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Consent to Search

Consent to Search

Consent to Search, best lawyers in Orlando

Questions about Consent to Search? Call the Smith & Eulo Law Firm. Both of the managing law partners at the Smith & Eulo Law Firm have received the 10 Best Lawyers in Florida award by the American Institute of DUI/DWI Attorneys

  • What is Consent to Search? Consent to search occurs when a person allows the police or government authority to search his person, his car, his home, or some area where he has a reasonable expectation of privacy. Where a person has a reasonable expectation of privacy in the thing searched the police need something in order to carry out the search. In other sections we’ve talked about other ways police can carry out the search. For example if there is probable cause, or if there is exigent circumstances. Consent to search is another way that police can execute a search. According to the 4th District Court of Appeals consent to search requires the state to carry the “burden of proving that the necessary consent was obtained and that is was freely and voluntarily given, a burden that is not satisfied by showing a mere submission to a claim of lawful authority.” See E.J. v State, 40 So.3d 922 (Fla. 4th DCA 2010).
  • What is the difference between consent to search and acquiescence to authority? Consent to search occurs where a person knows that they can refuse the search, and they freely allow the search to occur anyway. However, acquiescence to authority shows a person who appears to consent to search, but the consent is based on a lack of knowledge of rights or expectations of what they think the police are allowed to do. The difference between consent to search and acquiescence to authority is slight. However when the court finds that the consent was not freely made, but instead acquiescence to authority, then the search is unlawful and the evidence should be suppressed.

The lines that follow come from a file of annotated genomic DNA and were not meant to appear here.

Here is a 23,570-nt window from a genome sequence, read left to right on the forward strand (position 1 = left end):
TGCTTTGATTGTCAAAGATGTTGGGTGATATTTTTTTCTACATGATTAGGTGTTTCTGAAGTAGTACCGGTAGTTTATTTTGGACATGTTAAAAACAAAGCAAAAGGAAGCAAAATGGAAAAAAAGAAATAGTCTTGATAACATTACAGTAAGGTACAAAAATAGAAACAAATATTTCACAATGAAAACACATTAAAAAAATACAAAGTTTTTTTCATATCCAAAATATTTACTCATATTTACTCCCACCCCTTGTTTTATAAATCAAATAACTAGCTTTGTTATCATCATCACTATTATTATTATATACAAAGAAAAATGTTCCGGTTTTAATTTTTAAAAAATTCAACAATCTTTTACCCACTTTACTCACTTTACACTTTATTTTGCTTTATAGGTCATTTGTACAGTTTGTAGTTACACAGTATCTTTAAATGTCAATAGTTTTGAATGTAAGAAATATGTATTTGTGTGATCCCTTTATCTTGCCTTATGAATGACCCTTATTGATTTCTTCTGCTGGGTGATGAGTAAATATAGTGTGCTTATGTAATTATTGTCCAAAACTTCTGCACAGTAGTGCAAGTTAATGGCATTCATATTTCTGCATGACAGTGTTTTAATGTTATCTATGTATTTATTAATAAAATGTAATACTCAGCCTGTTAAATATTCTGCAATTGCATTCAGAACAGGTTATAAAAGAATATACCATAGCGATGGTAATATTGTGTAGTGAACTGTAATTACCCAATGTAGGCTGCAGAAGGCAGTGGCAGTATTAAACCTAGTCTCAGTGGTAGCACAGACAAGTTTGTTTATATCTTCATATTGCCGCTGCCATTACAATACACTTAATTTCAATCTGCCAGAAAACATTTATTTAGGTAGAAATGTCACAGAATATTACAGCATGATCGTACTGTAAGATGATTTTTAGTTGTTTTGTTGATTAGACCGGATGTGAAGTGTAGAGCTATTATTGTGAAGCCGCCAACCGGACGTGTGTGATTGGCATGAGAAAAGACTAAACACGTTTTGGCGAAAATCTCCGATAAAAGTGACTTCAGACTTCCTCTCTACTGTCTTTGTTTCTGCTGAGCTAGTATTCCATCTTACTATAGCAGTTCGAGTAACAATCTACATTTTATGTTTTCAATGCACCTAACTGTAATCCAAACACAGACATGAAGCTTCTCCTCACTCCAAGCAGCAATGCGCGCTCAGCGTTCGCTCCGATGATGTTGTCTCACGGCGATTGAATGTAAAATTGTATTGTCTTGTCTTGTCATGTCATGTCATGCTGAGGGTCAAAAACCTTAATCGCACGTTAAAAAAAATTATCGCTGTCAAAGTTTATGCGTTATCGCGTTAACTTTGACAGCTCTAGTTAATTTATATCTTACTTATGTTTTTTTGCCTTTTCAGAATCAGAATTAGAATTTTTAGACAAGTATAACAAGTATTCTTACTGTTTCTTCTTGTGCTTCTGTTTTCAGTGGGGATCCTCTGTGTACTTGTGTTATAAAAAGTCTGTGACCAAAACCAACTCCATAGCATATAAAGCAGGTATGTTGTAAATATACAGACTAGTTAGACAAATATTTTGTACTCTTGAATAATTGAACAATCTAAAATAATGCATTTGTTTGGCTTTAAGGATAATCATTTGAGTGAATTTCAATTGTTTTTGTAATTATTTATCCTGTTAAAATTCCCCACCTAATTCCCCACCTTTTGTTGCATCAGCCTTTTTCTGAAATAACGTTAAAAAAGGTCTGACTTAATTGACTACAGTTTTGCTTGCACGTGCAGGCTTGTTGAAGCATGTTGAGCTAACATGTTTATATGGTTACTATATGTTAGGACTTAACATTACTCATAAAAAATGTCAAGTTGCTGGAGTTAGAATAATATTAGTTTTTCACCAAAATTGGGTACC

• Case-Law Example of the difference between consent to search and acquiescence to authority. Let’s look at the E.J. v. State case, cited above. In E.J. the Defendant was pulled over. The police officer asked the Defendant to step out of the car. The Officer did not suspect E.J. to be dangerous or armed but asked if E.J. had anything on her that they should be aware of. The Defendant indicated no and turned around, placing her hands on top of the car, spreading her legs for a search. The deputy took that to mean consent to search and searched the Defendant, finding unlawful contraband. The 4th District Court of Appeals stated that this was not consent to search, but instead acquiescence to authority. The Court explained that determining consent to search requires looking at the totality of the circumstances. Relevant inquiries are experience with the criminal justice system, age of the Defendant, circumstances surrounding the consent, etc. In E.J. the Court emphasized several things when finding that this was acquiescence to authority and not a valid consent to search: Young Age of Defendant, Inexperience of Defendant, Defendant’s behavior mimicked what the driver of vehicle was forced to do moments prior. In Sum, the Court found that the Defendant did not know her rights and thus she did not consent to search. Therefore the evidence should be suppressed.

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